Cost factors

Insurance prices will depend on what types of policies you need to secure for your operation. A good place for independent contractors to start is general liability insurance, commercial property insurance, workers’ compensation, and contractor package policies (aka business owner’s policies). Independent contractor insurance is probably more affordable than you think.

Business insurance rates vary depending on what you do, the size of your business, and where you work. Prices also fluctuate depending on the risks your operation faces.

Another important aspect that determines your insurance rate is your policy limits. Liability limits refer to the maximum amount an insurance company will pay for a loss. The level of limits you want on your policy is completely up to you — if your profession is considered to be low risk, you might feel comfortable choosing a lower liability limit. In doing so, the price of your policy would also be lower. Building a custom liability policy specific to you and your business allows you to pay only for what you need, nothing more.

Keep in mind that the only way to figure out how much your insurance policies will really cost is to fill out a quick form for a free estimate. With a single form, we compare over 30 insurance providers to find you the most affordable rates, and we do it for free.

To give you an idea on pricing, below are a few cost examples for insurance coverages best suited for independent contractors.

General liability cost for independent contractors

Typically, most independent contractors need liability insurance insurance, especially those who work in the construction industry. This policy is great for independent contractors, because much of your work presents risks that can be covered by a general liability policy. Another reason this liability policy is a good fit for contractors is because you visit job sites and interact with clients in person.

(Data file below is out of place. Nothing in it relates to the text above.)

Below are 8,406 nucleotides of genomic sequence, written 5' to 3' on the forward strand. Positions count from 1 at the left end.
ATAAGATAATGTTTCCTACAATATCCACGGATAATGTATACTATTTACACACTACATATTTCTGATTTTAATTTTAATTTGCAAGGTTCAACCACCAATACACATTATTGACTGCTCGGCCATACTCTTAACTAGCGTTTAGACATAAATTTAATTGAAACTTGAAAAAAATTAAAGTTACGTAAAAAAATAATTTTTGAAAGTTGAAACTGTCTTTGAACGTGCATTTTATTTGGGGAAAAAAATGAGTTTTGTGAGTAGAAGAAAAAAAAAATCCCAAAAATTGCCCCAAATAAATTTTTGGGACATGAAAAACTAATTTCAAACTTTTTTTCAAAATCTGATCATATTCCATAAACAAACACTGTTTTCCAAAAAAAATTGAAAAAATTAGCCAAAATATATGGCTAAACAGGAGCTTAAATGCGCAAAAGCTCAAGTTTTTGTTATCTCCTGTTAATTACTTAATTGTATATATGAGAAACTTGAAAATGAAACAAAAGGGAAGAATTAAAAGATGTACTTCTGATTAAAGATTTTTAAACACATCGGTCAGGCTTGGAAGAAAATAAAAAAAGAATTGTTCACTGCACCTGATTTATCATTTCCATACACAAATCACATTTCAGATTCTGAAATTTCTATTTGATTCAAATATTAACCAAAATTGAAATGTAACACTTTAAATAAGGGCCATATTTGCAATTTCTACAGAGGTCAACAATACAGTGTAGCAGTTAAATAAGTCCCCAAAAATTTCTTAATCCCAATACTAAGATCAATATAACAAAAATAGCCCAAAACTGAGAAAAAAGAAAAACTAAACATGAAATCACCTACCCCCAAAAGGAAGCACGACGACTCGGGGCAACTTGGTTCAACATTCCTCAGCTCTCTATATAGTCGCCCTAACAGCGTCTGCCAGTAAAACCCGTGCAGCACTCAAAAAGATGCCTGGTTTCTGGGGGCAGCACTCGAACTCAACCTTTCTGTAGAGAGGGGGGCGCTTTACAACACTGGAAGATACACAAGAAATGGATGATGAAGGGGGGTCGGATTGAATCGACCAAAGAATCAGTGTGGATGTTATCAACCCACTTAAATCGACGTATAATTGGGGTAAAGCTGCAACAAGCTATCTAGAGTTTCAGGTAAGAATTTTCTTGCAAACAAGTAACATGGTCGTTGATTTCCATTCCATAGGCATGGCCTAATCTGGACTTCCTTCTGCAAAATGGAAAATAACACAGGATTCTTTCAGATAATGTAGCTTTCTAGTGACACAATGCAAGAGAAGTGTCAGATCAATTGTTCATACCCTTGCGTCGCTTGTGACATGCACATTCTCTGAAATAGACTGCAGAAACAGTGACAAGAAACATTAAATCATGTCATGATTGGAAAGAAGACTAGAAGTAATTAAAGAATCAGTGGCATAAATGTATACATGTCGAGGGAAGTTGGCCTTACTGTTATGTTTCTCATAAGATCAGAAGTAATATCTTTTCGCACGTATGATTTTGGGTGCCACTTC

General liability insurance protects you from many of the common things that can go wrong when your work is physical, including third-party bodily injury and property damage.

Fortunately, the price of the policy well is worth the value. Many small operations can expect to pay around $400 to $600 a year. Just to provide scope, the average cost of a customer slip and fall accident amounts to $20,000. A simple $35 a month could really save you (and your business) if an accident occurs.

Commercial property insurance costs

No matter what your trade, you depend on tools and equipment to do your job. Maybe you rely on nice power tool sets, or high-performance thermal cameras. It doesn’t matter if your tool of choice is a cutting-edge wall sander or self-leveling cross-line laser. One thing is for sure: Independent contractor tools aren’t cheap.

If your equipment gets damaged or stolen, that will affect your ability to finish the job you’re working on. Without the proper tools, you may not be able to finish your work, which could mean you’d be out of a paycheck.